JPMorgan Chase & Co said record investment banking fees helped drive a 36 percent rise in quarterly profit, topping Wall Street forecasts, but warned that credit quality in consumer mortgages and credit cards is deteriorating faster than it expected.

Though the second-largest U.S. bank is widely considered among the healthiest of the nation's major lenders, the amount set aside for bad loans in the quarter more than doubled from a year earlier, to $9.7 billion.

It said a surge in credit card and loan losses was likely to worsen.

Second-quarter results benefited from improving credit markets as well as federal regulators' efforts to stimulate the economy by keeping borrowing costs low, bolstering mortgage and other lending activity.

Chief Executive Jamie Dimon's bank skirted the worst of the credit crisis by largely avoiding losses and writedowns on complex debt and mortgages that hurt many rivals. Among the six largest U.S. banks, JPMorgan is the only one not to lose money in any quarter since the recession began in 2007.

The performance of JPMorgan relative to consensus is generally much more patchy than Goldman Sachs, but it's clear that the bank has done reasonably well on the trading side and less well on the home and private lending side, said Commerzbank economist Peter Dixon in London.

Goldman Sachs Group Inc posted better-than-expected quarterly earnings on Tuesday . Bank of America Corp and Citigroup Inc, JPMorgan's main rivals, may fare less well when they report results, expected Friday.

JPMorgan shares fell 26 cents to $36.00 in premarket trading but are solidly higher this year. Through Wednesday, the shares were up 15 percent in 2009, compared with a 14.4 percent drop in the KBW Bank Index.


Second-quarter net income rose to $2.72 billion from $2 billion a year earlier. Profit per share fell to 28 cents from 53 cents as the number of shares outstanding increased. Net revenue jumped 41 percent to $27.71 billion.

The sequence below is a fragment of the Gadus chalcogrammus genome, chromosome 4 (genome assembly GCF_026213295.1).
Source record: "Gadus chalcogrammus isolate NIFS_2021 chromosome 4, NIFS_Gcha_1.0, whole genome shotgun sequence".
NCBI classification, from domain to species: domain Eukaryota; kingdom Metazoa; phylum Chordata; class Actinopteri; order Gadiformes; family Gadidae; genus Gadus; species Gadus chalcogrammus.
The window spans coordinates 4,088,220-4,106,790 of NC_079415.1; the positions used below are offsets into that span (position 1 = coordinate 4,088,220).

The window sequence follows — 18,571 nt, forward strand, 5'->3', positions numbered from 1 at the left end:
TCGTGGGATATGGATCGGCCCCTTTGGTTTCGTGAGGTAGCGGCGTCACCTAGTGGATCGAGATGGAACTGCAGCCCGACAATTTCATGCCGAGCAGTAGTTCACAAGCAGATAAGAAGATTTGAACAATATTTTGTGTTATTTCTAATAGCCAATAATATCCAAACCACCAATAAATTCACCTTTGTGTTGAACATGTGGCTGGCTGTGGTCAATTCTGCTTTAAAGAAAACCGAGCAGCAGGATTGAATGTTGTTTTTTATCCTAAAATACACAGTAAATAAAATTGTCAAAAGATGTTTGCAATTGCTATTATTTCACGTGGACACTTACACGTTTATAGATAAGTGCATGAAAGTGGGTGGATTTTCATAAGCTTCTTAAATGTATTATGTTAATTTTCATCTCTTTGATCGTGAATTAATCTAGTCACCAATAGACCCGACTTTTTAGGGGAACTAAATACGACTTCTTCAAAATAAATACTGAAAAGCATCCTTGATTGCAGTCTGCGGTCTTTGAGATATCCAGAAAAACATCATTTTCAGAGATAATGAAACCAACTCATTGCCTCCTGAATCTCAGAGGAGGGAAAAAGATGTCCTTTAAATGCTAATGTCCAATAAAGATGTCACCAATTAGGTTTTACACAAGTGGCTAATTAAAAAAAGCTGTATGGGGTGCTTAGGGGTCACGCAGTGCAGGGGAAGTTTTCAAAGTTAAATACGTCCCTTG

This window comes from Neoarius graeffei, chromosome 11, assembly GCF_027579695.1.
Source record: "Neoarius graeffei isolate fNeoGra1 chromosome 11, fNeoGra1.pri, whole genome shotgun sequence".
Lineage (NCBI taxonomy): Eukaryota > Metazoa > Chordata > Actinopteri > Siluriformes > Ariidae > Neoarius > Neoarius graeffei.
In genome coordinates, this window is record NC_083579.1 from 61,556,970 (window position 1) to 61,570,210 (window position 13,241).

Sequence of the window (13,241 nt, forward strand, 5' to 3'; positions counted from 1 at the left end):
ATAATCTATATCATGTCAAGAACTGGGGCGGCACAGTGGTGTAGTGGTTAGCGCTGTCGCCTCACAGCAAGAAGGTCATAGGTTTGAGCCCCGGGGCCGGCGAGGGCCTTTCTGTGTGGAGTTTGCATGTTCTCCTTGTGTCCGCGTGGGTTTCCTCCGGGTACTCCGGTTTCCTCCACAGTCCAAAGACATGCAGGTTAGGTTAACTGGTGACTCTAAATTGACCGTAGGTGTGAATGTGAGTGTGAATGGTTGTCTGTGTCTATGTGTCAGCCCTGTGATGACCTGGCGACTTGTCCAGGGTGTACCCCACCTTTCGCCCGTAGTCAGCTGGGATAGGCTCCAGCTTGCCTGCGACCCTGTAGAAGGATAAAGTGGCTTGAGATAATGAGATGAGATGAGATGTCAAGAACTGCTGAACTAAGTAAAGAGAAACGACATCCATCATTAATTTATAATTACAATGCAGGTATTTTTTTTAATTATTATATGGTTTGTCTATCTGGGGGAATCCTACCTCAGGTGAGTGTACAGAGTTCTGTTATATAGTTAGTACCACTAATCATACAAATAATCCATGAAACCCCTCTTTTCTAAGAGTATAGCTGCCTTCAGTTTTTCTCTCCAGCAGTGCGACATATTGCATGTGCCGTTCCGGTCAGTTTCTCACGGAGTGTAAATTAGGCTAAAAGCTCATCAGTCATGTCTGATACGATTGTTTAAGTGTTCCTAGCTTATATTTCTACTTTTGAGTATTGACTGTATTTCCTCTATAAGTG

Analysts on average expected profit of 4 cents per share on revenue of $25.91 billion, according to Reuters Estimates.

Results included per-share charges of 10 cents to bolster a federal deposit insurance program and 27 cents tied to last month's repayment of $25 billion taken from the government's Troubled Asset Relief Program. JPMorgan has said it will let the Treasury Department auction the attached stock warrants.

Dimon, on a conference call with reporters, said it is unlikely the bank will make money in 2010 in credit card operations or raise its dividend before early next year. It lowered the payout by 87 percent in February.

Still, Dimon said loan loss reserves are probably getting pretty close to their peaks, and the bank sees a little bit of a leveling off of delinquencies. JPMorgan said losses in the Washington Mutual Inc banking units it bought last September are in line with its forecasts.

Dimon expressed opposition to an Obama administration plan to create a consumer finance protection agency, echoing other banks. The more agencies, the more politics and bureaucracy, he said.


It looks like good, strong numbers, and it looks pretty broad-based, said Michael Hecht, an analyst at JMP Securities. We are in an increasing world of haves and have-nots, and we know where JPMorgan and Goldman fall.

Profit in JPMorgan's investment bank more than tripled to $1.47 billion. Revenue rose by one-third to $7.3 billion, including a record $2.24 billion of investment banking fees and a record $4.93 billion from fixed-income trading.

Though investment bankers were paid 15 percent less than a year earlier, Dimon acknowledged more pressure from competitors to attract talent. Exiting TARP freed JPMorgan from some pay limits. Goldman, which also exited TARP, could be on pace for record payouts to its employees.

It's just going back to where it was, Dimon told reporters, discussing compensation. We will be facing the real compensation issues when we get to the end of the year.

Credit card operations posted a $672 million loss. JPMorgan boosted its projected losses on cards and sees a loss rate of about 10 percent for this quarter. It expects the loss rate from Washington Mutual to be 24 percent by year-end, the high end of a range it forecast in April.

Consumer banking's profit nearly vanished, falling to $15 million from $503 million, hurt by soaring credit losses tied to housing, including from Washington Mutual. Mortgage lending volume rose 9 percent from the first quarter to $41.1 billion.

JPMorgan now expects near-term quarterly losses of about $600 million from prime-quality mortgages, up from $500 million it forecast in April, and $500 million from subprime mortgages, up from a previous forecast of $375 million to $475 million. (Reporting by Jonathan Stempel; Additional reporting by Steve Eder; editing by John Wallace)